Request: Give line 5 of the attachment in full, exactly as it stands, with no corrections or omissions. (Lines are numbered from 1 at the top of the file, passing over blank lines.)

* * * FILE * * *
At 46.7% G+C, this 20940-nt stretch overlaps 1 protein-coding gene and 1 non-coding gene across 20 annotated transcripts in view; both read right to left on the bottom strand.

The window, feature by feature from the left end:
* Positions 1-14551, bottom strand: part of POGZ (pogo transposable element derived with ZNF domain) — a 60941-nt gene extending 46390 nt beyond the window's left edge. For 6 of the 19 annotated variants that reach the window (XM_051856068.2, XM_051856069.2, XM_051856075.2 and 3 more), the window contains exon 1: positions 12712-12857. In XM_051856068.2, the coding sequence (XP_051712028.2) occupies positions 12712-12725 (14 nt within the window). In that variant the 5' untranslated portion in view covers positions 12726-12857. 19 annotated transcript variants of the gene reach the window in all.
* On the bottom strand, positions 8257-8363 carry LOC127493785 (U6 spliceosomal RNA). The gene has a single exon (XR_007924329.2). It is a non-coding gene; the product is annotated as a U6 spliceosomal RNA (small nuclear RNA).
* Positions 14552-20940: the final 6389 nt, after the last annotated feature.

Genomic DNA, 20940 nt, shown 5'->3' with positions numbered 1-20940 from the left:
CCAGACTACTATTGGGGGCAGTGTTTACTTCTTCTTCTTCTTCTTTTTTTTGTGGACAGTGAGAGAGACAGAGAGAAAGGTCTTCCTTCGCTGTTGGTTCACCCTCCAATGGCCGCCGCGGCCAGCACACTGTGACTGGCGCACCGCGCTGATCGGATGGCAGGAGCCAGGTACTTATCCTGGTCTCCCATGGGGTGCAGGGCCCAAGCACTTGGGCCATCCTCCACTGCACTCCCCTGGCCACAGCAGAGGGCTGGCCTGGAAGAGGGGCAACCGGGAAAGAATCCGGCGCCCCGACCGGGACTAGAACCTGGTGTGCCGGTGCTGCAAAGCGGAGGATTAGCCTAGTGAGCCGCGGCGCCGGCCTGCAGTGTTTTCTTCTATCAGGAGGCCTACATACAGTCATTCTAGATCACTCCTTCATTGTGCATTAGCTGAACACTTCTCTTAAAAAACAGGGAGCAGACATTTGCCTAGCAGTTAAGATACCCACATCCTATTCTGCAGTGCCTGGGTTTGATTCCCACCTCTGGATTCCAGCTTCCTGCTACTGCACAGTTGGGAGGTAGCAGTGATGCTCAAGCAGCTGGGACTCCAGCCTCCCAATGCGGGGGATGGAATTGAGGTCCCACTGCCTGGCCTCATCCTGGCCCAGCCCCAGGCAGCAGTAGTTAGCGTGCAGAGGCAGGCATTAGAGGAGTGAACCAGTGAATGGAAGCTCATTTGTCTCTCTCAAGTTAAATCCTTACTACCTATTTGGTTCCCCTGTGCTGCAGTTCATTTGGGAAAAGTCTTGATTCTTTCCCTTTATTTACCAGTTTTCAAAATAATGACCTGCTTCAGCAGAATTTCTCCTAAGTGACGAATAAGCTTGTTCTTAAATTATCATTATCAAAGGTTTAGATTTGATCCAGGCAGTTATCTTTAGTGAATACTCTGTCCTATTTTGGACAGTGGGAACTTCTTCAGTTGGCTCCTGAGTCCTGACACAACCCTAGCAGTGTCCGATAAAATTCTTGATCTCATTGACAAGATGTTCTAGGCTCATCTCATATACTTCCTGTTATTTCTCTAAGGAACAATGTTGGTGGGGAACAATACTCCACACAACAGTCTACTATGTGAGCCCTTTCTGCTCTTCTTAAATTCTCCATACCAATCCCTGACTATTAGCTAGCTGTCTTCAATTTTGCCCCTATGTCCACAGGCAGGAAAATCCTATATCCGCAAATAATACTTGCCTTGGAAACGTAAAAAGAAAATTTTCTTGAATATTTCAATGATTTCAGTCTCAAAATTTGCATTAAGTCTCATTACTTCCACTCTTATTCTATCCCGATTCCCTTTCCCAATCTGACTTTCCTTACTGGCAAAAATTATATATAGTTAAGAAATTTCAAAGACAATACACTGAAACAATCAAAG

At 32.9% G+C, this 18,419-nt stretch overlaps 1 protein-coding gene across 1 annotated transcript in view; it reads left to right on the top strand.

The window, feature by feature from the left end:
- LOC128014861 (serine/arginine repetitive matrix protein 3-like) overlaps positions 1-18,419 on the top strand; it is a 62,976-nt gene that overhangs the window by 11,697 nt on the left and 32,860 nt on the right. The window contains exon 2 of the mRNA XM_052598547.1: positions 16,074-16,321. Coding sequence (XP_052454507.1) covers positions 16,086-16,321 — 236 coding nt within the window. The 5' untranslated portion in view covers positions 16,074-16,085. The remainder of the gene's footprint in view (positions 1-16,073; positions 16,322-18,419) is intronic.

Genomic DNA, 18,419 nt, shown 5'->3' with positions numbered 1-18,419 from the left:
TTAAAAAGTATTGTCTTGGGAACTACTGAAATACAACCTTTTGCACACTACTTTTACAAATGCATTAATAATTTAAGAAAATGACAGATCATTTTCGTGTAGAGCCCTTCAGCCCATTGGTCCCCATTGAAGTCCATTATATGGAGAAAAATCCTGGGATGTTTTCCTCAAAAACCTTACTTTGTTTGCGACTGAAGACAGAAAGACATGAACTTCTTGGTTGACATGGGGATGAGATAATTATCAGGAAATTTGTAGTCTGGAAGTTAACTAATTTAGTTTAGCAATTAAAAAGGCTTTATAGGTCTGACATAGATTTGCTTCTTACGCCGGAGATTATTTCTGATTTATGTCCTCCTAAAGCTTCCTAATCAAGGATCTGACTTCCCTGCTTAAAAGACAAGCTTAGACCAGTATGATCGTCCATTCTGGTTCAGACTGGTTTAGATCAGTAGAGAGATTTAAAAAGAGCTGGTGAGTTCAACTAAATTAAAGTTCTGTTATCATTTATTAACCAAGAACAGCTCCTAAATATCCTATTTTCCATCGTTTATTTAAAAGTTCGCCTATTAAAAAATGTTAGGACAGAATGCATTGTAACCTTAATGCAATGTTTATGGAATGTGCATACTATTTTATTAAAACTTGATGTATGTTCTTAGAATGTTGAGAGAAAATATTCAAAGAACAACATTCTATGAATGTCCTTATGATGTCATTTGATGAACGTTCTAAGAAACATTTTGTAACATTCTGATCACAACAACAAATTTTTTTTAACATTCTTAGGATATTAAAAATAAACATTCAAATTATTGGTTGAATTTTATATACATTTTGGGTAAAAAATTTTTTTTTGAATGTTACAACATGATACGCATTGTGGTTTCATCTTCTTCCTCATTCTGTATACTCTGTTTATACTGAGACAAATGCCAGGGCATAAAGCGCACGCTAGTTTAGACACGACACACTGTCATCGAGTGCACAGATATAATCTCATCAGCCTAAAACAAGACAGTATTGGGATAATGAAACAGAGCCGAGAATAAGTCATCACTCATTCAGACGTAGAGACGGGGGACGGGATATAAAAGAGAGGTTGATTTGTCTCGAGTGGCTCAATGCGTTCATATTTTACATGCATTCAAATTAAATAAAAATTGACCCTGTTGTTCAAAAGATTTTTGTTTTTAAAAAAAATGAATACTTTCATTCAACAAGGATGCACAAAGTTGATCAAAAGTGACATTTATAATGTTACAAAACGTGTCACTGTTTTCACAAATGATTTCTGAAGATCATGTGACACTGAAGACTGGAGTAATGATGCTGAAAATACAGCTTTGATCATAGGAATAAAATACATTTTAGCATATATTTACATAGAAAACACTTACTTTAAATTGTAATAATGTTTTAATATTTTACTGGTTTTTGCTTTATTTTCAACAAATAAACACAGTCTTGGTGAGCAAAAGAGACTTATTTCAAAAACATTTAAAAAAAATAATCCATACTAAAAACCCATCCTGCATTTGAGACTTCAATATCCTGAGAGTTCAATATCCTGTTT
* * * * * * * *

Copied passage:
* Positions 14552-20940: the final 6389 nt, after the last annotated feature.